Choosing the right financial advisor doesn’t need to be complicated. In fact, I’d argue that it should be a straightforward process that enables you to make an objective decision.
Whether you are currently working with a financial advisor and considering a switch or you have never worked with one before, there are a series of things you can do to choose the right financial advisor for you and your financial needs.
1. Ask Around
It is never a bad idea to find out who other people are using and what their experience has been. Chances are if someone you know and trust is using a financial advisor they love, you may want to consider using them, too.
2. Do Some Research
But don’t take other people’s word for it. What works for one couple or family may not work for you. Your financial life is unique and your financial goals and needs are specific to you. Be sure to look into a financial advisor you are considering working with by Googling their name and firm, checking their standing with the SEC, FINRA and BBB.
3. Use Financial Advisor Directories
Going a step further, you can use financial advisor directories through the Financial Planning Association (FPA) or the National Association of Personal Financial Advisors (NAPFA) to look into credentials and specialties.
4. Make a List
Whether you’re buying a house or selecting a doctor, you have specific criteria you’re looking for. Selecting a financial advisor is no different and so it’s a good idea to make a list, mentally or otherwise, of what type of experience and expertise you are looking for.
5. Make a Second List
Then make a second more subjective list of things that you would ideally like from working with a financial advisor. While your first list will likely include the type of financial advisor, areas of expertise, designations, and compensation structure – your second list may include things like personality type, office environment, and any perks that come from a financial advisor relationship.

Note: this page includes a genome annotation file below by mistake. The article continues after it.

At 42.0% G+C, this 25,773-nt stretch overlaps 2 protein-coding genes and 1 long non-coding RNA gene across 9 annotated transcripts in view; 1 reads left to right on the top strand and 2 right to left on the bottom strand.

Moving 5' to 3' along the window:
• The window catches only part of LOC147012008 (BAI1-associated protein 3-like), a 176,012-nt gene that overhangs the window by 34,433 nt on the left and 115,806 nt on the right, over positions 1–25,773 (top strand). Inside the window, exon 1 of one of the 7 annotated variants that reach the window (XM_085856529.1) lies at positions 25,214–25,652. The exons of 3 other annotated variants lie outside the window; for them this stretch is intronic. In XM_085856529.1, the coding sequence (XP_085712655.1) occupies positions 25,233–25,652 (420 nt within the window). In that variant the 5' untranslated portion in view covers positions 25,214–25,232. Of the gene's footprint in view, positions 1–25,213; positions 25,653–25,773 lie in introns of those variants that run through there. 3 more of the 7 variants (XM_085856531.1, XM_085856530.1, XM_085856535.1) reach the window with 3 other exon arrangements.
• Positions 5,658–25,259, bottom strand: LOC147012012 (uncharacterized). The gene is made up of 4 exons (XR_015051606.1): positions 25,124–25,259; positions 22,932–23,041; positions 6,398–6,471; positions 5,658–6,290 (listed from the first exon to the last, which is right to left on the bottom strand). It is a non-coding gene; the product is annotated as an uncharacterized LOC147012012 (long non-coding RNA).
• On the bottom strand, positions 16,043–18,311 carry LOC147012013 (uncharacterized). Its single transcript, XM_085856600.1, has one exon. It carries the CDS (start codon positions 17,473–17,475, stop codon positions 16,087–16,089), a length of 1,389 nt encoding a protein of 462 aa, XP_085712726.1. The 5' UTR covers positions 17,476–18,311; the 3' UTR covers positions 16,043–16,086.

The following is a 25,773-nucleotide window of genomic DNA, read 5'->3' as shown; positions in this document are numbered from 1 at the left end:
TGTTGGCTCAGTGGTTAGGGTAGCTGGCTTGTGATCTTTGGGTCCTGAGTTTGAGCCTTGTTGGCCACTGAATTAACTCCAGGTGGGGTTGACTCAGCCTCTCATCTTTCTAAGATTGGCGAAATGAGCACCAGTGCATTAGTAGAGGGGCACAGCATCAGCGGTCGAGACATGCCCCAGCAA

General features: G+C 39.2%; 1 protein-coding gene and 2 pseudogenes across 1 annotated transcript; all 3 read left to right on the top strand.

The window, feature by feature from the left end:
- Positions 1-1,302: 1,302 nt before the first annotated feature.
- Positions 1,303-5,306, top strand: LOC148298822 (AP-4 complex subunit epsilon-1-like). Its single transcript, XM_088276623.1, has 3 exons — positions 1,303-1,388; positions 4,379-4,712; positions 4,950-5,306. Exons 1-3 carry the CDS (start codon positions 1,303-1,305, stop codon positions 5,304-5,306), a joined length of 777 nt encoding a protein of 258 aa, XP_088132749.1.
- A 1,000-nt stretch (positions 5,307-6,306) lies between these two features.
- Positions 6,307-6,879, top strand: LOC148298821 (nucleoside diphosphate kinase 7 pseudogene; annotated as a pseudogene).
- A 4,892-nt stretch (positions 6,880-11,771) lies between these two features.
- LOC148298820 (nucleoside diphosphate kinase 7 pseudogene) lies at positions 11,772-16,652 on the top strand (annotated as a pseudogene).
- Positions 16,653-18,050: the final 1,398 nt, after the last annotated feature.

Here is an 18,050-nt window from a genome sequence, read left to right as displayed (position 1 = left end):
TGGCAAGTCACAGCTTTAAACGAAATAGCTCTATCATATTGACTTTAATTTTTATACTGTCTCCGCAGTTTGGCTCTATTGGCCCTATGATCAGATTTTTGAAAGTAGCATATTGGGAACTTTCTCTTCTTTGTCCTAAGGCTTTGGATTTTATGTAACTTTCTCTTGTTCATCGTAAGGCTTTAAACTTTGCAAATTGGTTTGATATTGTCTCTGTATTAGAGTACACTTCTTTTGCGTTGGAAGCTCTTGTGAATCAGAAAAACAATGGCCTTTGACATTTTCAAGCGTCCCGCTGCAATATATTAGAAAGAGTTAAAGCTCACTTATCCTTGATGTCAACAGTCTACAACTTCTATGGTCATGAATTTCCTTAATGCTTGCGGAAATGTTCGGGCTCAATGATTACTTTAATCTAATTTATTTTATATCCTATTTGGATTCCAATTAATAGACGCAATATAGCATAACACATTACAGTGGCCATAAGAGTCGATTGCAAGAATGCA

6. Meet with Potential Financial Advisor
In person meetings are highly recommended, but even a video conference is OK. As long as you are able to meet face-to-face so you can really gauge someone’s communication style and trustworthiness. Knowing if you have the type of rapport that will be comfortable for you is best discovered through in person encounters.
7. Ask How They Are Compensated
How will your financial advisor be paid? This may influence how you feel about their recommendations.
8. Compare Fees and Services
After speaking with several financial advisors, consider building yourself a matrix of sorts to objectively assess your options, how much each one will cost and what services will be provided. Comparing your options is a wise exercise. Even if you “feel” one advisor is better than the others, allow yourself this practical exercise so you can weigh all options logically.
9. Work with Them on a Project First
Before transferring tens of thousands of dollars’ worth of assets over to your financial advisor to manage, maybe consider a project to start just to see what it is like working together. Plenty of financial advisors work with you on a financial plan first and this allows you to experience the process first.
10. Wait 2 Weeks
This may sound strange, but wait a couple of weeks after you meet with a potential financial advisor. The reason for this is to see how they follow-up with you and if they follow-up with you. You want a financial advisor who is interested in working with you and who has a strong follow-up process. This is a foretelling of what the client experience may be like.
No matter what, make sure you feel comfortable with your advisor, and he or she communicates with you in a way that works for your personality and your life. Following these ten steps will help you make the right decision for you.
Scott Frank, a fellow outdoor enthusiast himself (surfing), is the founder of Stone Steps Financial, a fee-only financial planning firm located in Encinitas, California. Scott started Stone Steps to help young professionals and families understand their financial lives and position themselves to reach their fullest potential.
Scott and I became friends after meeting through the XY Planning Network and I asked him to write some thoughts on what to look for when hiring a financial advisor as a guest topic for The Northwoods Blog.